Bengaluru Karaga: When Draupadi comes to town
The temple was built by the Tigalas, a Tamil-speaking, water-worshipping, flower-growing people who believe themselves to be her descendants.
Some eight hundred years ago, around the time that the Bhakti Movement was coming to full flower in south India, an unusual temple was raised on a rocky ridge in the centre of the southern peninsula.
Unusual, because its chief deity was neither Shiva nor Vishnu, between whom the loyalties of the south were evenly divided, but the Pandava queen, Draupadi. The temple was built by the Tigalas, a Tamil-speaking, water-worshipping, flower-growing people who believe themselves to be her descendants.
Three hundred years or so later, circa 1537 CE, a chieftain of Yelahanka called Kempegowda I was looking for a suitable site to build himself a new capital. How much of a role the temple played in his choice of location is moot, but Kempegowda not only built his city, which he named Bengaluru, around the temple, but also invited the Tigalas to come and live in its vicinity, in an enclave that came to be known as Tigalarapete.
The new city, keen to take advantage of its strategic location – equidistant as it was from the eastern and western coasts – concerned itself at first with trade and commerce rather than flowers and gardens. Perhaps the few Tigalas who were already in the city found work in Kempegowda’s ‘Kempu Thota’, located in the general region of today’s Lalbagh, where flowers were cultivated for worship, but not many more came to live here.
That happened around 1760, when the garden-loving Hyder Ali became the de facto ruler of the kingdom of Mysore and turned Kempu Thota into his personal pleasure garden, Lalbagh, laid out in the Mughal style, with terraces and water features and walking paths lined by cypress trees and flower beds. His son Tipu Sultan filled Lalbagh with trees both local and exotic, many of them fruit-bearing ones. Both Hyder and Tipu leaned heavily on the Tigalas’ green fingers to make the magic happen.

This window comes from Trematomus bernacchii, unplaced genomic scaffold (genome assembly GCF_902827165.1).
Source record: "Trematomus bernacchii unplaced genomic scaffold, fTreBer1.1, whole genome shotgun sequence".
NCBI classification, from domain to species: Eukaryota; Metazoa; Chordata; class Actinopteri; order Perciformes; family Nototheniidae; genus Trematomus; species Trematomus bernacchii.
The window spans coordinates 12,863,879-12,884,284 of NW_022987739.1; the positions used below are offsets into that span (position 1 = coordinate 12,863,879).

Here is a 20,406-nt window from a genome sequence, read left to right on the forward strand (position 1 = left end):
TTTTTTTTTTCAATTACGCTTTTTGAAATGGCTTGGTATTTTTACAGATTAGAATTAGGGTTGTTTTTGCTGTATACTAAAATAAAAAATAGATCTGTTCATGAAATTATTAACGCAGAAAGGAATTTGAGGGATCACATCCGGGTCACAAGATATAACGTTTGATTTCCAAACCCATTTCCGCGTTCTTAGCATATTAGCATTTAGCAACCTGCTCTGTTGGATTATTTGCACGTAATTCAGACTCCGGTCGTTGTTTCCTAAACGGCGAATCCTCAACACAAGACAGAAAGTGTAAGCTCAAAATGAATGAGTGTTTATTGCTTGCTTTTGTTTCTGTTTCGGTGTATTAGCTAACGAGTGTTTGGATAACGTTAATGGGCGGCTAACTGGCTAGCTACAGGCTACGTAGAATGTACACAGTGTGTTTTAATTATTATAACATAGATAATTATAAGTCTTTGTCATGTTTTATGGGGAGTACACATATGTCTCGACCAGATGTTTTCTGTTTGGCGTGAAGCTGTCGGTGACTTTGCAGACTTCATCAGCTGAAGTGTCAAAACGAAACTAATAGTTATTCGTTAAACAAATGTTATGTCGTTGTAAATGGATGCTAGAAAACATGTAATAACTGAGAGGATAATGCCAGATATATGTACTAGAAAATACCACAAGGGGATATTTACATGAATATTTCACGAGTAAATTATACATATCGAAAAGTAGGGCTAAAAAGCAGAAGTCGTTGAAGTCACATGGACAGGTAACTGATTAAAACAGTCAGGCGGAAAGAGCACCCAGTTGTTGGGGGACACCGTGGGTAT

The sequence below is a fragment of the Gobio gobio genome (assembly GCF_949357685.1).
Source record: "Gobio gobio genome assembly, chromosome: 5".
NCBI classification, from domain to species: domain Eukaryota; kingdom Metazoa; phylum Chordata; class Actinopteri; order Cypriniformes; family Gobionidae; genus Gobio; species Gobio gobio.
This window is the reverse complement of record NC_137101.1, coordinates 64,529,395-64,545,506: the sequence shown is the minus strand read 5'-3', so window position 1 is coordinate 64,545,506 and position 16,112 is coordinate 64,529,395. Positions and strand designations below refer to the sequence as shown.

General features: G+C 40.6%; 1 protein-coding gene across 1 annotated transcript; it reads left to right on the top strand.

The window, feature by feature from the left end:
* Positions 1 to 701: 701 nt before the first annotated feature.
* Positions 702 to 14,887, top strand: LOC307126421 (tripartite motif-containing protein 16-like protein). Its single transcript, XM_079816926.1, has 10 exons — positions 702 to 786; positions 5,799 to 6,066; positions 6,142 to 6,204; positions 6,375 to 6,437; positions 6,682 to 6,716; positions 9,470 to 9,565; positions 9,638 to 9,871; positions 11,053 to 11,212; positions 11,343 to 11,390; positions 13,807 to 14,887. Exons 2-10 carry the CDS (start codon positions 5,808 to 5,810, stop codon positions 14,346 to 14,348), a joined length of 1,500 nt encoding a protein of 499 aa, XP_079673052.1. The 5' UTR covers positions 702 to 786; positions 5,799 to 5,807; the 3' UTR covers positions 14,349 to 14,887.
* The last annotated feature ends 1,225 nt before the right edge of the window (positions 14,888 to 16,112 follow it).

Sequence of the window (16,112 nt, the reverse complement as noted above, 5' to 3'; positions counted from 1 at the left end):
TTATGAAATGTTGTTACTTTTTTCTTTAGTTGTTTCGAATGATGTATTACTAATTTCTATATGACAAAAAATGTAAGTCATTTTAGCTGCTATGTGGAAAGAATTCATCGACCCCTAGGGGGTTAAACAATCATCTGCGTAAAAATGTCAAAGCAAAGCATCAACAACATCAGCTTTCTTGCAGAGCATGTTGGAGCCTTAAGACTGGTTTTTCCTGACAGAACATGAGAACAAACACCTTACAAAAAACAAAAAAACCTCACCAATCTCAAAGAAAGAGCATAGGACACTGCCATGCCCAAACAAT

The rise in the numbers and status of the Tigala community brought the centuries-old temple to Draupadi into the centre of the city’s public life. The annual 11-day festival of Karaga, during which the Tigalas worship Draupadi as Adi Shakti, the feminine, dynamic aspect of the primordial cosmic energy, rose in prominence to become a vibrant community celebration that involved all its citizens. In a city that was not built along a river and was at a great distance from the sea, a festival that worshipped the Goddess in the form of water quickly found resonance.
This week, on the full moon night of Chaitra, the Tigalas will gather once again, as they have done for centuries, in the centre of the old city, at the temple to Draupadi (ironically called the Dharmaraya Swamy Temple, after her oldest husband), to welcome the goddess on her annual visit to the earth. The priest designated to be the bearer of the Karaga (unbaked mud pot), will wait patiently, in his saffron saree and bangles (for he is channelling the goddess herself), for her to manifest in the water in the pot.
And when she does, somewhere in the wee hours, the rejoicing will begin, and the ‘dik-di, dik-di’ chants of the sword-wielding Veerakumaras,her chosen protectors, will fill the air. Followed by the Veerakumaras, the priest, carrying the three-foot high, flower-bedecked Karaga on his head, will proceed to circumnavigate the old city through the milling crowds, paying his respects not only at various temples along the route, but also, in a time-honoured symbol of communal harmony that has defined this city, at the dargah of the 18th century Sufi saint Hazrat Tawakkal Mastan.
And thus, for yet another year, the city will remain blessed.
(Roopa Pai is a writer who has carried on a longtime love affair with her hometown Bengaluru)